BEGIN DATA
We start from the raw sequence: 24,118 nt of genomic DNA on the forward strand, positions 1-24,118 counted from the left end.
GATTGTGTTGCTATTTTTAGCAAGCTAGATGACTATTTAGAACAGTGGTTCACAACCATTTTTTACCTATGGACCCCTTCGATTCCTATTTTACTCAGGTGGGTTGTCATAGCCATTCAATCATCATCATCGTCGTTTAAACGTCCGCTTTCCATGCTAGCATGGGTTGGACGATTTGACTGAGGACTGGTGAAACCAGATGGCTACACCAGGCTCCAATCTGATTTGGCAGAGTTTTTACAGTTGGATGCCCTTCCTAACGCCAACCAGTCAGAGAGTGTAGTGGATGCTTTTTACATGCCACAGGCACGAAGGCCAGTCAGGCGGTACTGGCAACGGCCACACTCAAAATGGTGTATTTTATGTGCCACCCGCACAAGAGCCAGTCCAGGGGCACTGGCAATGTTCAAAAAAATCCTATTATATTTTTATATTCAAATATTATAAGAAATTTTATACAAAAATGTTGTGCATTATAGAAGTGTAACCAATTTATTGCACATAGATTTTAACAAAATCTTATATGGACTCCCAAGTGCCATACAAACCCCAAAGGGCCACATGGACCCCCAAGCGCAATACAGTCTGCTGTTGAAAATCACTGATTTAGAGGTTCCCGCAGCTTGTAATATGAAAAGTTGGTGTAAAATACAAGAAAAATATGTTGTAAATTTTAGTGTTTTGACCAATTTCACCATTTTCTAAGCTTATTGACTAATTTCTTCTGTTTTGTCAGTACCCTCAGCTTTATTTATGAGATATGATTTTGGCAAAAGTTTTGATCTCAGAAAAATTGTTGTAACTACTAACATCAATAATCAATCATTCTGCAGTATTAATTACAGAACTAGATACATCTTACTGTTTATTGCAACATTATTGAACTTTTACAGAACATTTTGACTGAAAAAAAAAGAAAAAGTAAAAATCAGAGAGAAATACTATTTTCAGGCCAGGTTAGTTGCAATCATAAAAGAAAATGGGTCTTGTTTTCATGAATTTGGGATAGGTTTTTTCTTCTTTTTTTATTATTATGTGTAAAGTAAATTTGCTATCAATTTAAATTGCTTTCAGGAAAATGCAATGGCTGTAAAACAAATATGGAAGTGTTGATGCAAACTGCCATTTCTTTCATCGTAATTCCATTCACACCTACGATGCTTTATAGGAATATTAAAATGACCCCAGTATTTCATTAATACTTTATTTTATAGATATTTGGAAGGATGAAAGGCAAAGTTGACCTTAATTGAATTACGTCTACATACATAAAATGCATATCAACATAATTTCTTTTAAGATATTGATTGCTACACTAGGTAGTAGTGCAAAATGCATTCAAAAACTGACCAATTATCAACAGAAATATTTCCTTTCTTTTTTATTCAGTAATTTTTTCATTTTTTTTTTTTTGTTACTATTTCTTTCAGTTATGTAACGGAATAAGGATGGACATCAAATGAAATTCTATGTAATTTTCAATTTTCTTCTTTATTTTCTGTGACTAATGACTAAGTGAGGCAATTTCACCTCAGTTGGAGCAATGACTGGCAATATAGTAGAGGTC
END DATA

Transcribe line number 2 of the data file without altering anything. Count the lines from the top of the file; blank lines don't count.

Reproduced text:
GATTGTGTTGCTATTTTTAGCAAGCTAGATGACTATTTAGAACAGTGGTTCACAACCATTTTTTACCTATGGACCCCTTCGATTCCTATTTTACTCAGGTGGGTTGTCATAGCCATTCAATCATCATCATCGTCGTTTAAACGTCCGCTTTCCATGCTAGCATGGGTTGGACGATTTGACTGAGGACTGGTGAAACCAGATGGCTACACCAGGCTCCAATCTGATTTGGCAGAGTTTTTACAGTTGGATGCCCTTCCTAACGCCAACCAGTCAGAGAGTGTAGTGGATGCTTTTTACATGCCACAGGCACGAAGGCCAGTCAGGCGGTACTGGCAACGGCCACACTCAAAATGGTGTATTTTATGTGCCACCCGCACAAGAGCCAGTCCAGGGGCACTGGCAATGTTCAAAAAAATCCTATTATATTTTTATATTCAAATATTATAAGAAATTTTATACAAAAATGTTGTGCATTATAGAAGTGTAACCAATTTATTGCACATAGATTTTAACAAAATCTTATATGGACTCCCAAGTGCCATACAAACCCCAAAGGGCCACATGGACCCCCAAGCGCAATACAGTCTGCTGTTGAAAATCACTGATTTAGAGGTTCCCGCAGCTTGTAATATGAAAAGTTGGTGTAAAATACAAGAAAAATATGTTGTAAATTTTAGTGTTTTGACCAATTTCACCATTTTCTAAGCTTATTGACTAATTTCTTCTGTTTTGTCAGTACCCTCAGCTTTATTTATGAGATATGATTTTGGCAAAAGTTTTGATCTCAGAAAAATTGTTGTAACTACTAACATCAATAATCAATCATTCTGCAGTATTAATTACAGAACTAGATACATCTTACTGTTTATTGCAACATTATTGAACTTTTACAGAACATTTTGACTGAAAAAAAAAGAAAAAGTAAAAATCAGAGAGAAATACTATTTTCAGGCCAGGTTAGTTGCAATCATAAAAGAAAATGGGTCTTGTTTTCATGAATTTGGGATAGGTTTTTTCTTCTTTTTTTATTATTATGTGTAAAGTAAATTTGCTATCAATTTAAATTGCTTTCAGGAAAATGCAATGGCTGTAAAACAAATATGGAAGTGTTGATGCAAACTGCCATTTCTTTCATCGTAATTCCATTCACACCTACGATGCTTTATAGGAATATTAAAATGACCCCAGTATTTCATTAATACTTTATTTTATAGATATTTGGAAGGATGAAAGGCAAAGTTGACCTTAATTGAATTACGTCTACATACATAAAATGCATATCAACATAATTTCTTTTAAGATATTGATTGCTACACTAGGTAGTAGTGCAAAATGCATTCAAAAACTGACCAATTATCAACAGAAATATTTCCTTTCTTTTTTATTCAGTAATTTTTTCATTTTTTTTTTTTTGTTACTATTTCTTTCAGTTATGTAACGGAATAAGGATGGACATCAAATGAAATTCTATGTAATTTTCAATTTTCTTCTTTATTTTCTGTGACTAATGACTAAGTGAGGCAATTTCACCTCAGTTGGAGCAATGACTGGCAATATAGTAGAGGTC